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  1. #1
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    Default He had the peach to himself.

    What's the difference between 1 and 2? What is the function of "to himself" here? It sounds really awkward to me.

    1. He had the peach.
    2. He had the peach to himself.

  2. #2
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    Default Re: He had the peach to himself.

    It is an idiom. To have something to oneself means to enjoy exclusive possession and use of it, with absolutely no need to share it with anyone else. A Canadian example: If we can just get rid of those pesky Russians and Scandinavians, we'll have the whole Arctic to ourselves.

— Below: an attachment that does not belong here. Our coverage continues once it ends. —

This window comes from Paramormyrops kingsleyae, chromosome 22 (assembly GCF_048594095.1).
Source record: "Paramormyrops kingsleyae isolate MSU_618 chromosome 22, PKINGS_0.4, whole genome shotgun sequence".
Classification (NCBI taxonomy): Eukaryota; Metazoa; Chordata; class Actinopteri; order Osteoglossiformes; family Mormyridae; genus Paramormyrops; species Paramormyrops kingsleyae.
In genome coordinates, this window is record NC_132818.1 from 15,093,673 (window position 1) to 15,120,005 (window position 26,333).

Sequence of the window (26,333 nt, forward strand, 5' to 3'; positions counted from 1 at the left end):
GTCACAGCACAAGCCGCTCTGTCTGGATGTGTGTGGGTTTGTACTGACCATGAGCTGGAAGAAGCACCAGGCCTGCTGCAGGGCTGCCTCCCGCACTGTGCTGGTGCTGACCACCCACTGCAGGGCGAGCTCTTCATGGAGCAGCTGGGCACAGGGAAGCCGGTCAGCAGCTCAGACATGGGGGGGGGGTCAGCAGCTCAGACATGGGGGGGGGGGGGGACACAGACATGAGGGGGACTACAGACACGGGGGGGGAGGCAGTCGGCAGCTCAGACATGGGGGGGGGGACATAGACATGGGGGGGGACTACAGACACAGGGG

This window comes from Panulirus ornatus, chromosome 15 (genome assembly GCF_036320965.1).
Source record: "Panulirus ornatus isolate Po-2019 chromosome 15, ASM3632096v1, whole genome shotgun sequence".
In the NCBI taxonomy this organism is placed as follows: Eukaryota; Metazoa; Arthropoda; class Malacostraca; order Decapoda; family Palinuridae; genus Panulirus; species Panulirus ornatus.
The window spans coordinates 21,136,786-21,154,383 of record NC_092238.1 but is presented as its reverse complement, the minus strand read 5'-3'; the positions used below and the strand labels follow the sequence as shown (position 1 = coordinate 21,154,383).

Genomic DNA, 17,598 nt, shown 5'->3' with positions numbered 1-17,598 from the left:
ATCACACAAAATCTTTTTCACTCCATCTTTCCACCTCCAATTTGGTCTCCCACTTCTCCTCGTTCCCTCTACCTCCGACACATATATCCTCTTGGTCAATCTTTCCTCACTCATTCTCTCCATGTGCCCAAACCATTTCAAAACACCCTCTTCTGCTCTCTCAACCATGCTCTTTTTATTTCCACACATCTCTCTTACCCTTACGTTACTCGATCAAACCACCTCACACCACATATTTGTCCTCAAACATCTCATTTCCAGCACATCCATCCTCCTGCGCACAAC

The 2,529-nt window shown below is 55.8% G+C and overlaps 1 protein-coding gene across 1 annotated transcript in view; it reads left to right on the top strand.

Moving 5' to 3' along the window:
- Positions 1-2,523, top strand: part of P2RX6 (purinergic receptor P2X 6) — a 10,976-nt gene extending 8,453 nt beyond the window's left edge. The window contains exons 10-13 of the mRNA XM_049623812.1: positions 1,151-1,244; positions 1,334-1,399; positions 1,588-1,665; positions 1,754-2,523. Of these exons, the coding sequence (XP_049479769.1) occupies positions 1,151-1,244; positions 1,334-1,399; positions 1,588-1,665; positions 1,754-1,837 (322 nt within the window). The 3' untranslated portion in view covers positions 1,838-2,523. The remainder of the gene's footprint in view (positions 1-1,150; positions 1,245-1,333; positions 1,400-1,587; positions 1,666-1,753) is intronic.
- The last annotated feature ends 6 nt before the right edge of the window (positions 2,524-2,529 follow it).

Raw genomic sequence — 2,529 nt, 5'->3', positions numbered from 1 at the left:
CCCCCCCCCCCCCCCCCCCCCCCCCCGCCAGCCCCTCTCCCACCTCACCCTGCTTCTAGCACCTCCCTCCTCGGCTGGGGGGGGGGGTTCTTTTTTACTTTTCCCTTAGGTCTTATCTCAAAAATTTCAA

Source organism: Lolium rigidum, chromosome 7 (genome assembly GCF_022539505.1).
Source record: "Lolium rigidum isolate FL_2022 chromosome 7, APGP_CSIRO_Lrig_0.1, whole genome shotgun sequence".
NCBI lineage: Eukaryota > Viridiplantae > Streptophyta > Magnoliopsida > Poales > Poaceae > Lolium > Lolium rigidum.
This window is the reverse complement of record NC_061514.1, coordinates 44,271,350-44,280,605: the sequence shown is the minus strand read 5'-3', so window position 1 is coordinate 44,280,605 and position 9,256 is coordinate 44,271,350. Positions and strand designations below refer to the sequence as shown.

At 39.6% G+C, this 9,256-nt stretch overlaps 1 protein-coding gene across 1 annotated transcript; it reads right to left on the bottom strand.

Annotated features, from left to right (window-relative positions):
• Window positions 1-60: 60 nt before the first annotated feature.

3. #3
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    Default Re: He had the peach to himself.

    So 'He had the peach to himself' is quite unlikely, unless peach-sharing is the norm. But many holiday-makers say things like "It was lovely, and totally off the beaten track. We had the beach to ourselves.'

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  4. #4
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    Default Re: He had the peach to himself.

    Afterthought: don't be confused (if you are) by similar expressions in other languages - e.g. comerse. If this isn't relevant to your question, forget it.

    b

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